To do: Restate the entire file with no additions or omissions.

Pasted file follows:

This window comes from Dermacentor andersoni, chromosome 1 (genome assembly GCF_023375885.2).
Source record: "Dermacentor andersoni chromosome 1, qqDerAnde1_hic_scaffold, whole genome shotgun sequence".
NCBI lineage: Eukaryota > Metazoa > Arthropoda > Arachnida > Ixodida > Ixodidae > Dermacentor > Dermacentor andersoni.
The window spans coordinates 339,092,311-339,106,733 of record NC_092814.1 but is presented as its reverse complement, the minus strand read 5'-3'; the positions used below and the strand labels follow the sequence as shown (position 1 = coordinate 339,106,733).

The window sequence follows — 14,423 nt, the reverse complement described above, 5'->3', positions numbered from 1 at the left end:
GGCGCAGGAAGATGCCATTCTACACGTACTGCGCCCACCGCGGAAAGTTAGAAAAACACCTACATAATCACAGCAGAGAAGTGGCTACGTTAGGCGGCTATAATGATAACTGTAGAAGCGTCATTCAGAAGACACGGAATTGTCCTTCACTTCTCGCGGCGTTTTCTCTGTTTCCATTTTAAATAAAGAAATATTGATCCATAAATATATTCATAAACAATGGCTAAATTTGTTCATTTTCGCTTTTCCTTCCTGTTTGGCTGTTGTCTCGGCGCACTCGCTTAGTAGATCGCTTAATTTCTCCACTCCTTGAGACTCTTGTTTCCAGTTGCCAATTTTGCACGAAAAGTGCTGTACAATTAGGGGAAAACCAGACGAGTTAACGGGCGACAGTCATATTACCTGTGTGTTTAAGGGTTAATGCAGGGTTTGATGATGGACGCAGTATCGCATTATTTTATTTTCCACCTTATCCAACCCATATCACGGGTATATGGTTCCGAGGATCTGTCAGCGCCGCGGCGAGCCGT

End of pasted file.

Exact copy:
This window comes from Dermacentor andersoni, chromosome 1 (genome assembly GCF_023375885.2).
Source record: "Dermacentor andersoni chromosome 1, qqDerAnde1_hic_scaffold, whole genome shotgun sequence".
NCBI lineage: Eukaryota > Metazoa > Arthropoda > Arachnida > Ixodida > Ixodidae > Dermacentor > Dermacentor andersoni.
The window spans coordinates 339,092,311-339,106,733 of record NC_092814.1 but is presented as its reverse complement, the minus strand read 5'-3'; the positions used below and the strand labels follow the sequence as shown (position 1 = coordinate 339,106,733).

The window sequence follows — 14,423 nt, the reverse complement described above, 5'->3', positions numbered from 1 at the left end:
GGCGCAGGAAGATGCCATTCTACACGTACTGCGCCCACCGCGGAAAGTTAGAAAAACACCTACATAATCACAGCAGAGAAGTGGCTACGTTAGGCGGCTATAATGATAACTGTAGAAGCGTCATTCAGAAGACACGGAATTGTCCTTCACTTCTCGCGGCGTTTTCTCTGTTTCCATTTTAAATAAAGAAATATTGATCCATAAATATATTCATAAACAATGGCTAAATTTGTTCATTTTCGCTTTTCCTTCCTGTTTGGCTGTTGTCTCGGCGCACTCGCTTAGTAGATCGCTTAATTTCTCCACTCCTTGAGACTCTTGTTTCCAGTTGCCAATTTTGCACGAAAAGTGCTGTACAATTAGGGGAAAACCAGACGAGTTAACGGGCGACAGTCATATTACCTGTGTGTTTAAGGGTTAATGCAGGGTTTGATGATGGACGCAGTATCGCATTATTTTATTTTCCACCTTATCCAACCCATATCACGGGTATATGGTTCCGAGGATCTGTCAGCGCCGCGGCGAGCCGT